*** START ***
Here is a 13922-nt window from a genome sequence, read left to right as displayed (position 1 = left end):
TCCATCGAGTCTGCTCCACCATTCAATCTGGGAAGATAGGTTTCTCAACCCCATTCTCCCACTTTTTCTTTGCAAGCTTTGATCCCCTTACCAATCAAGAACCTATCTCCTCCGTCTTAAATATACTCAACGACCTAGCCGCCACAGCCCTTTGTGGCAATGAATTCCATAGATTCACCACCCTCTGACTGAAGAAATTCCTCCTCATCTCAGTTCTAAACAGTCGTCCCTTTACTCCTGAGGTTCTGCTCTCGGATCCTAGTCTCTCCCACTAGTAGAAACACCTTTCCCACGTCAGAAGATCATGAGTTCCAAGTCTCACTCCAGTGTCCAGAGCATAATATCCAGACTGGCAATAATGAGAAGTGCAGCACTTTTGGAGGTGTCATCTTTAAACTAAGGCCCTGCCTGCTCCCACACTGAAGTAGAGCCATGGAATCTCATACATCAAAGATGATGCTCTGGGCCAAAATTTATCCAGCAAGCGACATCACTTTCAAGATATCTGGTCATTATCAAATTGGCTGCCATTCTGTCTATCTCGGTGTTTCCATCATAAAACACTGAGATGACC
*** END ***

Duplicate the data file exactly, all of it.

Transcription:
Here is a 13922-nt window from a genome sequence, read left to right as displayed (position 1 = left end):
TCCATCGAGTCTGCTCCACCATTCAATCTGGGAAGATAGGTTTCTCAACCCCATTCTCCCACTTTTTCTTTGCAAGCTTTGATCCCCTTACCAATCAAGAACCTATCTCCTCCGTCTTAAATATACTCAACGACCTAGCCGCCACAGCCCTTTGTGGCAATGAATTCCATAGATTCACCACCCTCTGACTGAAGAAATTCCTCCTCATCTCAGTTCTAAACAGTCGTCCCTTTACTCCTGAGGTTCTGCTCTCGGATCCTAGTCTCTCCCACTAGTAGAAACACCTTTCCCACGTCAGAAGATCATGAGTTCCAAGTCTCACTCCAGTGTCCAGAGCATAATATCCAGACTGGCAATAATGAGAAGTGCAGCACTTTTGGAGGTGTCATCTTTAAACTAAGGCCCTGCCTGCTCCCACACTGAAGTAGAGCCATGGAATCTCATACATCAAAGATGATGCTCTGGGCCAAAATTTATCCAGCAAGCGACATCACTTTCAAGATATCTGGTCATTATCAAATTGGCTGCCATTCTGTCTATCTCGGTGTTTCCATCATAAAACACTGAGATGACC